Researcher Kirsi Mikkonen from the Academy of Finland and University of Helsinki researches galactoglucomannan of pine, that is, pine gum. It could be an option for commonly used gum arabic.
Gum arabic is a plant-based gum made of sap of two different acacia species. It is used, for example, as glue, binder of medicine and dye and as an additive for foodstuffs. Instead of plants, gum can also be manufactured synthetically using petroleum.
Galactoglucomannan is a hemicellulose of pine. Previously no effective method existed to extract hemicellulose from trees, and the processes were very difficult to carry out. Company BLN Woods has developed a method which enables separating all different ingredients for converting.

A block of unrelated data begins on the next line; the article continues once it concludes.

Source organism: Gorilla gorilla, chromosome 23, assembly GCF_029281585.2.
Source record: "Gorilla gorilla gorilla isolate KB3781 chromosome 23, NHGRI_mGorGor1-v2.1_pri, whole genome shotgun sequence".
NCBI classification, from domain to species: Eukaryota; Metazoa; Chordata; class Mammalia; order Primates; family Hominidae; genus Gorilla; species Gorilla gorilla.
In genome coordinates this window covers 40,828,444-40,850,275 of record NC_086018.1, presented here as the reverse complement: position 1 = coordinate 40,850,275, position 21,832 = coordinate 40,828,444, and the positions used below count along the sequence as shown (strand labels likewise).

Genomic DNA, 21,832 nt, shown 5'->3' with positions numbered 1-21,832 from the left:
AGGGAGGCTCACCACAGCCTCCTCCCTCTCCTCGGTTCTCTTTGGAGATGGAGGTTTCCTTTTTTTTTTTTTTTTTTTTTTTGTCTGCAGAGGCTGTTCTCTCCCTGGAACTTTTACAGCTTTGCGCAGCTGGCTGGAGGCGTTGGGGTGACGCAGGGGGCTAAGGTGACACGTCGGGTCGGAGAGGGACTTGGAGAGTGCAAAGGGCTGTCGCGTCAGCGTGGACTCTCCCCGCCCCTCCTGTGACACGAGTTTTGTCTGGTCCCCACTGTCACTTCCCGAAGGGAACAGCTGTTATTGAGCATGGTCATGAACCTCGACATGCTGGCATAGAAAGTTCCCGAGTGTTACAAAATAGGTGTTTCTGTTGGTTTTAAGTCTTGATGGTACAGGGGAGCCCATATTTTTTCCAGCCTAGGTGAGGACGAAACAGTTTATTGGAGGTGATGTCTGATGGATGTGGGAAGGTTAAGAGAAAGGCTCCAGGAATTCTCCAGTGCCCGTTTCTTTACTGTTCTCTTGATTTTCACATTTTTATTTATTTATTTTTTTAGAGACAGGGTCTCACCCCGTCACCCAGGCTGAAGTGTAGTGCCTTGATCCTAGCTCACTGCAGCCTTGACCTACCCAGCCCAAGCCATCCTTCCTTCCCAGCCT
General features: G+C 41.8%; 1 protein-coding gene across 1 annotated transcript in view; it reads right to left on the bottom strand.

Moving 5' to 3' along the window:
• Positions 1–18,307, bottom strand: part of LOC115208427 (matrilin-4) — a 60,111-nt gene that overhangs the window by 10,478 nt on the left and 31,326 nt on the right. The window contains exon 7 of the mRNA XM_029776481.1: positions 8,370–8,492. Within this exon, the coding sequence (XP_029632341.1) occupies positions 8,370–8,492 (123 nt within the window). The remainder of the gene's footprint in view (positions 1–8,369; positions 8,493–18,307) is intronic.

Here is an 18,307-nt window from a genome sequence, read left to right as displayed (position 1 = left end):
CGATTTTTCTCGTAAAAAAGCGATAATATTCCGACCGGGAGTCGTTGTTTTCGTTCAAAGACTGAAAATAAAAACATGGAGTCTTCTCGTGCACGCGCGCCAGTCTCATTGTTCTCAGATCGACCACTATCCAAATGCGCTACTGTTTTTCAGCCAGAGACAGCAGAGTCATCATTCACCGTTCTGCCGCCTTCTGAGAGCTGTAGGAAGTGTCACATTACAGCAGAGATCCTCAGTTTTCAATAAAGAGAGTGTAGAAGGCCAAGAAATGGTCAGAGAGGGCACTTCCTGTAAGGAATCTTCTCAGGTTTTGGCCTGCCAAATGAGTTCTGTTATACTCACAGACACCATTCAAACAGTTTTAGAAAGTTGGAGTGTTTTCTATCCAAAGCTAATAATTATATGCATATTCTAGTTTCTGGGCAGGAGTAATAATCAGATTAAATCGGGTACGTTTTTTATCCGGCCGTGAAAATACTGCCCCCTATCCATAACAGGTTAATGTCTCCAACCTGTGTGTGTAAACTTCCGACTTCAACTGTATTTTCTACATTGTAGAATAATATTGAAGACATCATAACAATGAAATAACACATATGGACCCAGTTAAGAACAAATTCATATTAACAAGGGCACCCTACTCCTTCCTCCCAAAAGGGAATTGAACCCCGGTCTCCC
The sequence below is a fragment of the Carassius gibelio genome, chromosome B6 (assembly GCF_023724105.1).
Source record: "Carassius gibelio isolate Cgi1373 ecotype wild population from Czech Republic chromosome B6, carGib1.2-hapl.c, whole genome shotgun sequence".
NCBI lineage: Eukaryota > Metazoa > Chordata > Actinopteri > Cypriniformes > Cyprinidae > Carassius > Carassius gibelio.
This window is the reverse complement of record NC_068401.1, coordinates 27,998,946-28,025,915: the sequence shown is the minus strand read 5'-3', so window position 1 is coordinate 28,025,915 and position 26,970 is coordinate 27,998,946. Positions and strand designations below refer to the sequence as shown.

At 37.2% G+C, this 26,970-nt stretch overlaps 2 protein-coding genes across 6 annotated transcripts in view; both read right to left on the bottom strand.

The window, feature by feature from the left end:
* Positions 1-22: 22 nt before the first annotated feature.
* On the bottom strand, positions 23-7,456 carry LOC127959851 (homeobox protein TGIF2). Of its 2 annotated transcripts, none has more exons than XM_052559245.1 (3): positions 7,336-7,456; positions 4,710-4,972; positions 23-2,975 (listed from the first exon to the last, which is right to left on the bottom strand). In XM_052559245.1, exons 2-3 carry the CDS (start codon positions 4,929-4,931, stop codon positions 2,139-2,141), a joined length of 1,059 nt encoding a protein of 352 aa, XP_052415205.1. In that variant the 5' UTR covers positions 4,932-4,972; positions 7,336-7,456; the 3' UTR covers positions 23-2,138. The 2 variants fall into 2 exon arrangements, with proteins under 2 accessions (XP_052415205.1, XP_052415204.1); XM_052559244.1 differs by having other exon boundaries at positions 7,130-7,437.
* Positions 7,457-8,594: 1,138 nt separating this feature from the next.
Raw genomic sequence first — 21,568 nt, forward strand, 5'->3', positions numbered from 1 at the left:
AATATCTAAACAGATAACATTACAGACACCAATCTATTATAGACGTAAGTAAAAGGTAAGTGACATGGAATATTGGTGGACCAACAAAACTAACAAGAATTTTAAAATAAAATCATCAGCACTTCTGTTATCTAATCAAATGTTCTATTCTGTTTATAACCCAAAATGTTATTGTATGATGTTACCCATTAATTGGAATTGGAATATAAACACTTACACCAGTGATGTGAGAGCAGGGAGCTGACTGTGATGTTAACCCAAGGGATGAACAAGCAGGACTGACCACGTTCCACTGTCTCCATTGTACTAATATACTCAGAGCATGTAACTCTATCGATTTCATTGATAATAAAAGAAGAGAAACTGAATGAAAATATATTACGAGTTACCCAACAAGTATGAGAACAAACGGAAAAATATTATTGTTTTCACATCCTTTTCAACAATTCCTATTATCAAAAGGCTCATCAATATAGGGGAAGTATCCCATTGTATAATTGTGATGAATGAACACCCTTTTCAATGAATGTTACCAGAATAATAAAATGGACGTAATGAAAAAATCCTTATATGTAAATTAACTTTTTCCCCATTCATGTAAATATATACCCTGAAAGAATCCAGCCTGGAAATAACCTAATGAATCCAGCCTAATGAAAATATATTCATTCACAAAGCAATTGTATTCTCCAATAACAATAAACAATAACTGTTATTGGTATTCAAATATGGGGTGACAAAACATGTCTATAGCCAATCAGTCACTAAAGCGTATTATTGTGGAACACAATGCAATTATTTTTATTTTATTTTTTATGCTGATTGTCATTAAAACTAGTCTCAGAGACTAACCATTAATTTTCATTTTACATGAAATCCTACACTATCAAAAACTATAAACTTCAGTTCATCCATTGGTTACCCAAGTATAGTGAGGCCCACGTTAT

The method uses underpressure in order to keep the structure of hemicellulose in order to avoid chopping or polymerizing it. Costs of the process are low and there are plenty of usages for the end product.
According to Mikkonen, pine gum is a very multi-functional material. ”It enhances both physical and chemical stability. This is why it is able to replace many additives, for example in food industry, pharmacy and cosmetics,” Mikkonen said in an article published by the Academy of Finland.
The product has been used, for example, to make pine emulsion, which has the same color as vanilla sauce and is mildly scented. Pine gum could be used as a stabilizer in foodstuffs, such as salad dressings, soft drinks, in detergents, coatings, chemicals, pharmacy products and medicine.
Use of pine gum could reduce the need of gum arabic and create pine gum export from Finland, said Mikkonen in an article by Finnish broadcasting company Yle.
Several companies, such as Fazer, Valio and Stora Enso are involved in Mikkonen’s project in product model testing.